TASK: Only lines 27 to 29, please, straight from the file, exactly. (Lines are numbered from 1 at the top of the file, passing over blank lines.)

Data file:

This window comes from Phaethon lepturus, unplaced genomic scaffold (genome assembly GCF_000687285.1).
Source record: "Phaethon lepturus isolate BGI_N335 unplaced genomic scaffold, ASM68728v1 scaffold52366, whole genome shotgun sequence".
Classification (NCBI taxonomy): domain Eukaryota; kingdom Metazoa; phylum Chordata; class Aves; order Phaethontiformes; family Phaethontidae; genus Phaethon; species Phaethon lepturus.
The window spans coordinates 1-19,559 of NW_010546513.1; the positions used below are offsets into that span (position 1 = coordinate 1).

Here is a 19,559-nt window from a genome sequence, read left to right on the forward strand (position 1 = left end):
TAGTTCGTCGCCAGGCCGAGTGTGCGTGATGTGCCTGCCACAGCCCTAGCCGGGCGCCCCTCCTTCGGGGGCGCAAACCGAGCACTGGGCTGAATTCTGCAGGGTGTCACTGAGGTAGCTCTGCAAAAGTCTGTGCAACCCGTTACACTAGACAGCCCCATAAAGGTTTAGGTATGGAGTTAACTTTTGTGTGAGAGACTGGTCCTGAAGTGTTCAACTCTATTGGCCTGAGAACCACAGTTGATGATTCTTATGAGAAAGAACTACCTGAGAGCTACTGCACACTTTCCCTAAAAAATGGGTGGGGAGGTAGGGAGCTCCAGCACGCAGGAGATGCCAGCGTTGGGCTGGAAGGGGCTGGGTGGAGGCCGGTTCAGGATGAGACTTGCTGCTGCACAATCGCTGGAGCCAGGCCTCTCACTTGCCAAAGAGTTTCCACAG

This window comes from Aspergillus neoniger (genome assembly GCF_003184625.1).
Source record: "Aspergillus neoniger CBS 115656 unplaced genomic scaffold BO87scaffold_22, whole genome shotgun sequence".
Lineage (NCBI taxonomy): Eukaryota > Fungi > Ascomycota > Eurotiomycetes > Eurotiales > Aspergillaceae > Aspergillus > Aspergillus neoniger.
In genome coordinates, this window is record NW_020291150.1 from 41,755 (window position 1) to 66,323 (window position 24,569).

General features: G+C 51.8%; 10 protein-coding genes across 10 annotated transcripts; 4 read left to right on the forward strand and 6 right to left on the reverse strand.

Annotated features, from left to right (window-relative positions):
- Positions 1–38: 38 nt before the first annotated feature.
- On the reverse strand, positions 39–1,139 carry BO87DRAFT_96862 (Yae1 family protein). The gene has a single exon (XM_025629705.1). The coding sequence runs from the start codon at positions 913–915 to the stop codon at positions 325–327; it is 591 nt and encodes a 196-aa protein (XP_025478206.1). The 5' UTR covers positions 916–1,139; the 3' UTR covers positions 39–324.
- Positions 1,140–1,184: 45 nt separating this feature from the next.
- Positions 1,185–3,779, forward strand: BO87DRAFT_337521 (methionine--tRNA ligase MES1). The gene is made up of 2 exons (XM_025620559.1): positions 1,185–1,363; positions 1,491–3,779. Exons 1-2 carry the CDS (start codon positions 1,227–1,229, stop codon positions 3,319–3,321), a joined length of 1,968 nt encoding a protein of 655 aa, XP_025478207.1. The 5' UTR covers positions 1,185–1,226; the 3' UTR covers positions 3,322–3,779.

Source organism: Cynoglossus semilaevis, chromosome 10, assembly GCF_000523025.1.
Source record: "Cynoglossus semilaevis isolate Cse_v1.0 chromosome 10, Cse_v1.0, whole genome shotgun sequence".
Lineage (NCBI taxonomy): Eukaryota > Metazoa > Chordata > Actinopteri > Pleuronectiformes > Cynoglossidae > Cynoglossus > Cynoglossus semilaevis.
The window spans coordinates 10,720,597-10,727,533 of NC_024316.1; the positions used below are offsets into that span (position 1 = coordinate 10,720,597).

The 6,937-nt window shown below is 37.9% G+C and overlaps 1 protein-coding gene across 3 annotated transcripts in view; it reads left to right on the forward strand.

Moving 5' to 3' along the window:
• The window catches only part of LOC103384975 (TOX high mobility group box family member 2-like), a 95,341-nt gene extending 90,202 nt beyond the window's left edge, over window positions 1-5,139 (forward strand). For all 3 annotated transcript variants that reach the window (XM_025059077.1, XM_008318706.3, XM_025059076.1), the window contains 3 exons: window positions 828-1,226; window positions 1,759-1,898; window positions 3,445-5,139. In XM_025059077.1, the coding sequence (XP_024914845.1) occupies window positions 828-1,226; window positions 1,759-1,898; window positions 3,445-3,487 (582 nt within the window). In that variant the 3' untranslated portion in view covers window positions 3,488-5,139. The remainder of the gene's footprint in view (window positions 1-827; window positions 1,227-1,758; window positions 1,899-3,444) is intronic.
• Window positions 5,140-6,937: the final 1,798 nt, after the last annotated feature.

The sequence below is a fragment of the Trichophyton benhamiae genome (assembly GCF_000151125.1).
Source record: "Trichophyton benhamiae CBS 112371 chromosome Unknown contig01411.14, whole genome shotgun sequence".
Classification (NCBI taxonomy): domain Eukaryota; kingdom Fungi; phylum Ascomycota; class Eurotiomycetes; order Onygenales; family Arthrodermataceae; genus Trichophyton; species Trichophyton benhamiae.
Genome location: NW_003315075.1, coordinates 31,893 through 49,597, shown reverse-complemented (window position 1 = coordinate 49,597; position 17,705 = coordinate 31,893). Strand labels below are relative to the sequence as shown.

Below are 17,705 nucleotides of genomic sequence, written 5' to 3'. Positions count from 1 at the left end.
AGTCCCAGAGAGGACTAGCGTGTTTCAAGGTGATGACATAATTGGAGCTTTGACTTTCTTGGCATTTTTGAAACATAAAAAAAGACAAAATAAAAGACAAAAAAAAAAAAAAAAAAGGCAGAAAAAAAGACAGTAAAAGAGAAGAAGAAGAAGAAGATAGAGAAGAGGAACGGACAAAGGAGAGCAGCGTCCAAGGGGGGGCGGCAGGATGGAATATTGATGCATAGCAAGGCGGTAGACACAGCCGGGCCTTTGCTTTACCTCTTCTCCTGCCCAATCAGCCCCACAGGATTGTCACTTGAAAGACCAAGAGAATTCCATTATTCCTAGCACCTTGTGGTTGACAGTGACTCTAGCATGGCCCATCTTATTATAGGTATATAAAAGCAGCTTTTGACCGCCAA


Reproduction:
Classification (NCBI taxonomy): domain Eukaryota; kingdom Fungi; phylum Ascomycota; class Eurotiomycetes; order Onygenales; family Arthrodermataceae; genus Trichophyton; species Trichophyton benhamiae.
Genome location: NW_003315075.1, coordinates 31,893 through 49,597, shown reverse-complemented (window position 1 = coordinate 49,597; position 17,705 = coordinate 31,893). Strand labels below are relative to the sequence as shown.

Below are 17,705 nucleotides of genomic sequence, written 5' to 3'. Positions count from 1 at the left end.